“After a thorough assessment of our South African operations, we believe it is best for Isuzu to integrate our light commercial vehicle manufacturing operations into its African business,” said Stefan Jacoby, GM executive vice president and president of GM International. “We determined that continued or increased investment in manufacturing in South Africa would not provide GM the expected returns of other global investment opportunities.”
Isuzu announced it intends to:
- Purchase the Struandale manufacturing plant and GM’s minority shareholding in Isuzu Truck South Africa (Pty) Limited to continue manufacturing the Isuzu KB and medium- and heavy-duty commercial trucks in Port Elizabeth. This is subject to competition regulatory approval;
- Assume control of GM’s Parts Distribution Centre and Vehicle Conversion and Distribution Centre;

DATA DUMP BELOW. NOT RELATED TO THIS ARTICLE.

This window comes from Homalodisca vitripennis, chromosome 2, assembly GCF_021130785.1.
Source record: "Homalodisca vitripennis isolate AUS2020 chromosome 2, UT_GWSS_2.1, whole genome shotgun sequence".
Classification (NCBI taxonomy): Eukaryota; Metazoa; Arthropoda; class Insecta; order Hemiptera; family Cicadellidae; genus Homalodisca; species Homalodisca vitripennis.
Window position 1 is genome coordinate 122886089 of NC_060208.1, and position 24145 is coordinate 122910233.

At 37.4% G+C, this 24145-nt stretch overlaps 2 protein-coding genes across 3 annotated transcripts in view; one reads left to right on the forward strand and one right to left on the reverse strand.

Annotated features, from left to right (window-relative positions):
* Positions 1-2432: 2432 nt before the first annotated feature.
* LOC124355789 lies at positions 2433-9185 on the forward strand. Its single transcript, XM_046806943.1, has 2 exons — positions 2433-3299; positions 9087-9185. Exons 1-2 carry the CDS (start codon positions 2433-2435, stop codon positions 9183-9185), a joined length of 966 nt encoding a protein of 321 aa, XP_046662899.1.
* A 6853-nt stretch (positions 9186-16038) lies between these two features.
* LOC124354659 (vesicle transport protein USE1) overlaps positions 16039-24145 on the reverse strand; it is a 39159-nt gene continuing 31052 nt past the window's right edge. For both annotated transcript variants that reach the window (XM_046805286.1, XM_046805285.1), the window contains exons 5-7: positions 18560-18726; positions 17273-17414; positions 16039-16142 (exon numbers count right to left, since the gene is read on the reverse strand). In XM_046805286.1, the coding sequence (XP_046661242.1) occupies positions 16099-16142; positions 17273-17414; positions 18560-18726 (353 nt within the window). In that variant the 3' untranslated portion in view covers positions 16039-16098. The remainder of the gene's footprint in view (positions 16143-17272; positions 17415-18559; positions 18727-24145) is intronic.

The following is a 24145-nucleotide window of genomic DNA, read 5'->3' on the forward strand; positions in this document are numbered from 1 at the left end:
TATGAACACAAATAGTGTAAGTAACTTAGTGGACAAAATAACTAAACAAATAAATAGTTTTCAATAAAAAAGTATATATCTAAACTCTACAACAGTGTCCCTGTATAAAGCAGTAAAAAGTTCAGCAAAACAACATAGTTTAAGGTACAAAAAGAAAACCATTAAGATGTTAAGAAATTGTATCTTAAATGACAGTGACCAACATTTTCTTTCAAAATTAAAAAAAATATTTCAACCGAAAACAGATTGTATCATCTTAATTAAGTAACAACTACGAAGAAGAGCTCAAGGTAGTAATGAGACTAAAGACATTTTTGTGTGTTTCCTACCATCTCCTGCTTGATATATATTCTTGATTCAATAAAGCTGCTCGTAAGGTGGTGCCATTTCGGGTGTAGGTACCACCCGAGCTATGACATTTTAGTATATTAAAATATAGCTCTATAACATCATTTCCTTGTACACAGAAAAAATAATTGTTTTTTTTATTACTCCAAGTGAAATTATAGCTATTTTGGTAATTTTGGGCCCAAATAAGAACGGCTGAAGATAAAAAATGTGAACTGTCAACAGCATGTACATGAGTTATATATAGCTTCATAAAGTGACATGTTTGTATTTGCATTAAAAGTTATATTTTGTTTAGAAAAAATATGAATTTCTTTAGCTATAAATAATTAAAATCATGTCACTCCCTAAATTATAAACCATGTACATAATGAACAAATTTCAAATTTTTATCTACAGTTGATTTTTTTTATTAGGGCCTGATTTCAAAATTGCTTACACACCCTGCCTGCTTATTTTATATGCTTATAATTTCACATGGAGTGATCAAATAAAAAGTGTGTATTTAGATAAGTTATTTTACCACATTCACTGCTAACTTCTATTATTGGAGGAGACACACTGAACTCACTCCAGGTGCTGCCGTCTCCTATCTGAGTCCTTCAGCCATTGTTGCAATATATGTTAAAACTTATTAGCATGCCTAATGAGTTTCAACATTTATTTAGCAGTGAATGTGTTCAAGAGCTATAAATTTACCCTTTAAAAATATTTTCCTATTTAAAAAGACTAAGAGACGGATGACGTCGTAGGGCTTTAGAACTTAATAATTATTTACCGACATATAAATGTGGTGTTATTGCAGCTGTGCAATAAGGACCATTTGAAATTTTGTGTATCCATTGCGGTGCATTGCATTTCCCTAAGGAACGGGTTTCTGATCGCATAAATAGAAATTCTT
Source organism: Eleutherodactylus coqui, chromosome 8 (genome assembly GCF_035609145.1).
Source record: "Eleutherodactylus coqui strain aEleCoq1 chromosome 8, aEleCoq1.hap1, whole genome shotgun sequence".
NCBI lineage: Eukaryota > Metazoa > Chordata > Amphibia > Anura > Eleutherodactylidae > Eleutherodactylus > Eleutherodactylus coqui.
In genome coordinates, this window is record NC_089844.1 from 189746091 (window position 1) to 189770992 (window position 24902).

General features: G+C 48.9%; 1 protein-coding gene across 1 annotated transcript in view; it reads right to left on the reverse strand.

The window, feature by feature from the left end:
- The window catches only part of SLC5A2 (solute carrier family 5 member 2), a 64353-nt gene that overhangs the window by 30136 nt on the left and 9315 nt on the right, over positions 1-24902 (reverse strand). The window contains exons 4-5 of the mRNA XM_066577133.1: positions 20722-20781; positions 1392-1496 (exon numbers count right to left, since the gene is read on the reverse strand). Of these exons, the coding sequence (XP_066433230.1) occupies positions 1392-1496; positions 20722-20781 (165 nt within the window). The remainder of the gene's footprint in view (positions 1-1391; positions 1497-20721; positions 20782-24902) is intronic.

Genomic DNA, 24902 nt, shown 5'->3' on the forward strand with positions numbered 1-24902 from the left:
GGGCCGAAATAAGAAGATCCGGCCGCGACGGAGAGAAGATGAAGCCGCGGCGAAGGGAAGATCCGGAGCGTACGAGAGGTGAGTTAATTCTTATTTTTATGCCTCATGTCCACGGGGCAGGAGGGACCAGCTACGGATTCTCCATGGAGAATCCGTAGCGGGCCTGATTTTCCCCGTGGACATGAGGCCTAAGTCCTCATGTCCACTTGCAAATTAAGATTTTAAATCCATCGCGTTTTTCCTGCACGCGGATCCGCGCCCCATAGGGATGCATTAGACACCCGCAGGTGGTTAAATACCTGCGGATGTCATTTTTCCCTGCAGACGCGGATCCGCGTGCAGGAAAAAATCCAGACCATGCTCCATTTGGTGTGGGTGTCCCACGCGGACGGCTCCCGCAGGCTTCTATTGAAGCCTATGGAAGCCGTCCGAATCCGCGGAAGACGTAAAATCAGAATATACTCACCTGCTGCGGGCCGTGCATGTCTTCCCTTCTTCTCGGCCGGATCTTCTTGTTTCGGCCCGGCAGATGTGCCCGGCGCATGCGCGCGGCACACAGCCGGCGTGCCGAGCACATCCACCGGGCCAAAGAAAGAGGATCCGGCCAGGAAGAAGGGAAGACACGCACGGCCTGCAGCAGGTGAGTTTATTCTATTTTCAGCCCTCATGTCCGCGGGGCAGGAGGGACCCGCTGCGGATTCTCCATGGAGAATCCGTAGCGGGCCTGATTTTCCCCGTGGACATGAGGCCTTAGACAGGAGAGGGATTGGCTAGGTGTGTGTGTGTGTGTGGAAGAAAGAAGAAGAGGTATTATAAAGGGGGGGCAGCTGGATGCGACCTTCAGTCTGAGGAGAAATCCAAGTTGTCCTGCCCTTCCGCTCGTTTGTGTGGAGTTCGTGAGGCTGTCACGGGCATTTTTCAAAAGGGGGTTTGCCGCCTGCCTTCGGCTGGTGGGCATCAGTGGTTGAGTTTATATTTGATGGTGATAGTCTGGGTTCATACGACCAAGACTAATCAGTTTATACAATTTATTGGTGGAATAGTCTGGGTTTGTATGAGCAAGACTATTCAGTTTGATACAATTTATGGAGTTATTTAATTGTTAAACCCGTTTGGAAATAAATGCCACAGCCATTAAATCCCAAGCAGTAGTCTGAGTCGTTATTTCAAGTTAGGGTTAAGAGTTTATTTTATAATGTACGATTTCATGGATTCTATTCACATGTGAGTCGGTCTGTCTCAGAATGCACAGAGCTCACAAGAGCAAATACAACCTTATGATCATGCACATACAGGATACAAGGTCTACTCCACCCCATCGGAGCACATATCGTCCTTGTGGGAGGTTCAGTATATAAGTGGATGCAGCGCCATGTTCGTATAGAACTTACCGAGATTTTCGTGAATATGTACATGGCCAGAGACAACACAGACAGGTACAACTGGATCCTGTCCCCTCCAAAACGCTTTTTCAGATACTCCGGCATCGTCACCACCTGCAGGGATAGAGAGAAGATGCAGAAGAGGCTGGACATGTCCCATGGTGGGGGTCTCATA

- Set up its own dedicated dealer network to market, distribute and service light commercial vehicles for existing and new Isuzu customers.
“We are committed to the South African market,” emphasized Haruyasu Tanishige, senior executive officer for the Sales Division of Isuzu Motors Ltd. “The integration of our light commercial and medium- and heavy-duty commercial business will strengthen our base to grow here. We will do this through our focus on providing outstanding aftersales and customer support, establishing close relationships with our local partners and expanding our business.
“Isuzu is building a strong base to grow on the African continent in the long term. Evidence of this is our recent purchase of GM’s 57.7 percentage shareholding in its East African operations, which has given us management control of the company. Integrating the South African light commercial vehicle operations into our business is the next step in laying the foundation for our growth plans in the future.”